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-   -   TPA3118D2 (http://www.diyaudio.com/forums/class-d/219730-tpa3118d2.html)

fakeout 14th September 2012 09:48 PM

TPA3118D2
 
Has anyone ordered the evaluation model to hear what it sounds like?

TPA3118D2EVM
TPA3118D2 Evaluation Module - TPA3118D2EVM - TI Tool Folder

The video on the TI web site makes it sound impressive. (Video is at the bottom of the page.) http://www.ti.com/product/tpa3118d2

xrk971 15th February 2013 12:53 AM

I just ordered the TPA chip and all essential components in the bill of materials in the eval board spec sheet. I upgraded the input caps to film and boosted the main electrolytics. I have never assembled a SMD circuit before so this could be a challenge. I was going to do it dead bug style using the clever pva glue technique suggested on a recent thread. The eval board was just too pricey at $150 whereas everything in parts cost $15. The specifications on paper are very impressive: 25 honest watts into 8 ohms at 0.1% THD with 24 volt power supply and 90% efficiency. I will have to check out video - have not seen it yet. I have heard rumors that this chip is very 'tubelike' in sound.

wushuliu 15th February 2013 08:51 PM

Quote:

Originally Posted by xrk971 (Post 3370316)
I just ordered the TPA chip and all essential components in the bill of materials in the eval board spec sheet. I upgraded the input caps to film and boosted the main electrolytics. I have never assembled a SMD circuit before so this could be a challenge. I was going to do it dead bug style using the clever pva glue technique suggested on a recent thread. The eval board was just too pricey at $150 whereas everything in parts cost $15. The specifications on paper are very impressive: 25 honest watts into 8 ohms at 0.1% THD with 24 volt power supply and 90% efficiency. I will have to check out video - have not seen it yet. I have heard rumors that this chip is very 'tubelike' in sound.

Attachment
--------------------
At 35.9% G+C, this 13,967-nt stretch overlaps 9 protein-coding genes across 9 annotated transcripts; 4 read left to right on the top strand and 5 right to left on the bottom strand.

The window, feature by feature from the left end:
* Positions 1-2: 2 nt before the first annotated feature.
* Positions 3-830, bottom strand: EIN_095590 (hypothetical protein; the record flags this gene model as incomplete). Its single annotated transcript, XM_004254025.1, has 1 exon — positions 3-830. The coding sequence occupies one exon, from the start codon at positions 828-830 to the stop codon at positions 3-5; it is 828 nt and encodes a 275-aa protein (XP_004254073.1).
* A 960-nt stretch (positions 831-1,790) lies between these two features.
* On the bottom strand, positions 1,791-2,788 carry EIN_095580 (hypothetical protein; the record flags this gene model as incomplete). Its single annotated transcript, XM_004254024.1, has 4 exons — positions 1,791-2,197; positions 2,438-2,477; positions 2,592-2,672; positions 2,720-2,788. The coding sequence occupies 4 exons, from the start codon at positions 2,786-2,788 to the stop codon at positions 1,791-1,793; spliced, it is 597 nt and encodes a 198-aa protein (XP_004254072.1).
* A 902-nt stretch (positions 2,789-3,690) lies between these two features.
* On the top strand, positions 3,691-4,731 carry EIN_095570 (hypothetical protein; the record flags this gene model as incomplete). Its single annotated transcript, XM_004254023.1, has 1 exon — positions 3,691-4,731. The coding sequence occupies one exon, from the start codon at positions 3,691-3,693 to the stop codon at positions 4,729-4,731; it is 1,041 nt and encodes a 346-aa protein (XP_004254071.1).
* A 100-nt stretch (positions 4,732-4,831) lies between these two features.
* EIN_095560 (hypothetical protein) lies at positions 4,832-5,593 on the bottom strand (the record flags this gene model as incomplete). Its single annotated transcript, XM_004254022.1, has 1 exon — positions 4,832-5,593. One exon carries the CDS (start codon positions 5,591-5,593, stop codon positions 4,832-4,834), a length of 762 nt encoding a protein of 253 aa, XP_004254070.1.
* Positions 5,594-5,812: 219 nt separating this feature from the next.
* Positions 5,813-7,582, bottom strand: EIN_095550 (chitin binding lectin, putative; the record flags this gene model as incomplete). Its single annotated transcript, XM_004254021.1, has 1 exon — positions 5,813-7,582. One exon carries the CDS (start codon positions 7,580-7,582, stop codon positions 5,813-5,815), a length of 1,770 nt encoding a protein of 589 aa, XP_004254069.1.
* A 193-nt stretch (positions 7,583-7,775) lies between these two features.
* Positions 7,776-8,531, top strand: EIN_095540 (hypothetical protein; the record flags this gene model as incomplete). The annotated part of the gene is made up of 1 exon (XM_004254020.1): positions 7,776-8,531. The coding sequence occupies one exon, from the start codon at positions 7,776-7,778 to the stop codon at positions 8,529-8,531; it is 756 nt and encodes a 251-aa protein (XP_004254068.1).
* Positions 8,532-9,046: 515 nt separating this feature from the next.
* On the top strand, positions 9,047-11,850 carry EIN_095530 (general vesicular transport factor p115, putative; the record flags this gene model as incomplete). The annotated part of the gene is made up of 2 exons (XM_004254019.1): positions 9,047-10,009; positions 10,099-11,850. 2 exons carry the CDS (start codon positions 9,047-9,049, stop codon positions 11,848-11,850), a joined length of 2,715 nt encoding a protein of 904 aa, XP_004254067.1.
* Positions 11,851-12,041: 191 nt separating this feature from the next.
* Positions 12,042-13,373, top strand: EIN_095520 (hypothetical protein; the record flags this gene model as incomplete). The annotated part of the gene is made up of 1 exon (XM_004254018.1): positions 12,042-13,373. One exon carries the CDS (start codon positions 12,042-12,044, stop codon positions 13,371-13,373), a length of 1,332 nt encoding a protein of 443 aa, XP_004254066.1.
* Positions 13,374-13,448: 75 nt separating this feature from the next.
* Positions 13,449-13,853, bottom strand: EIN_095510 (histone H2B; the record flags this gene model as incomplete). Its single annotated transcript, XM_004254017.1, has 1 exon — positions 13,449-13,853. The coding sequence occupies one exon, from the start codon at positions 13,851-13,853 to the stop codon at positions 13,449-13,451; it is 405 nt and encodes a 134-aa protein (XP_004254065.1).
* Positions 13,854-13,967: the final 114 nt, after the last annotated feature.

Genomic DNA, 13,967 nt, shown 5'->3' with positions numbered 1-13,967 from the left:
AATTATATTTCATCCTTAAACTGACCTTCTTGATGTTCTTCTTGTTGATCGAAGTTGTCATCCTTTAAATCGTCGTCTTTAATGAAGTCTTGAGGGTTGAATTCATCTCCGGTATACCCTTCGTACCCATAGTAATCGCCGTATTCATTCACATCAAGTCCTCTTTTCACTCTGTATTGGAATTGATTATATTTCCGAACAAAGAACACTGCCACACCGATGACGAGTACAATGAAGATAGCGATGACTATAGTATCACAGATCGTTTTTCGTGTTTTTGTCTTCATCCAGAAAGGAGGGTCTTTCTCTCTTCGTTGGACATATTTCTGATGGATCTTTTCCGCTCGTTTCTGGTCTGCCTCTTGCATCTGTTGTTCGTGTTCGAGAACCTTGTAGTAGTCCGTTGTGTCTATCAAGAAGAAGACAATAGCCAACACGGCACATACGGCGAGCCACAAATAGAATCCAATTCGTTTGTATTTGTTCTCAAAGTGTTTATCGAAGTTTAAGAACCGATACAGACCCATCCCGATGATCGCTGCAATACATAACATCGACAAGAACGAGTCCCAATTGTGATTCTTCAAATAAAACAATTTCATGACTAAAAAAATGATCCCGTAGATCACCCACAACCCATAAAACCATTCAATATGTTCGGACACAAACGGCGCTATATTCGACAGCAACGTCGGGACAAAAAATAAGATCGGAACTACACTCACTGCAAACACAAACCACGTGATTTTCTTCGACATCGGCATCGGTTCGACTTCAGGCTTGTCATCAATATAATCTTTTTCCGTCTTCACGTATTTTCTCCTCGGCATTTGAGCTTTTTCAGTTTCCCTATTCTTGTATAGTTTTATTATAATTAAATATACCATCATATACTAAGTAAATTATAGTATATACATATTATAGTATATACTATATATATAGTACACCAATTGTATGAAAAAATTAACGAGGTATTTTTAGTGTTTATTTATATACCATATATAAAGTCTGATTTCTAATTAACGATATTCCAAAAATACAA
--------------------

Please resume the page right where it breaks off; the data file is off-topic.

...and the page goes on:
How do you solder a chip like that by hand? It is so freakin' small with so many pins!

xrk971 15th February 2013 09:37 PM

Wushu,
I know it isn't gonna be easy! My thinking is to stabilize it by gluing it to a printout of the circuit (the eval board schematic - not pcb layout as that is too tight) with PVA white glue as suggested by Seanvn in this thread: http://www.diyaudio.com/forums/const...struction.html. But instead of removing the glue by soaking in water, I am going to leave it on the paper which will be affixed to a foam core board. You need steady hands and work slowly - like surgery. I am in no rush and will work sections at a time. In thinking about what I am getting myself into, it is looking harder and harder and I may end up failing miserably :) But hey, it can't be any worse than watchmaking! In hindsight, I should have subsituted thru-hole components where possible to get things larger but I was lazy and just bought the parts on the bill of materials verbatim by doing keyword searches for part numbers in Digikey. To manually figure out what the equivalent through hole component would be would have taken some time and I may have ended up making a mistake and having just as much of a problem.
Anyhow, we will see how it goes. If it works I will have a killer budget amp. :D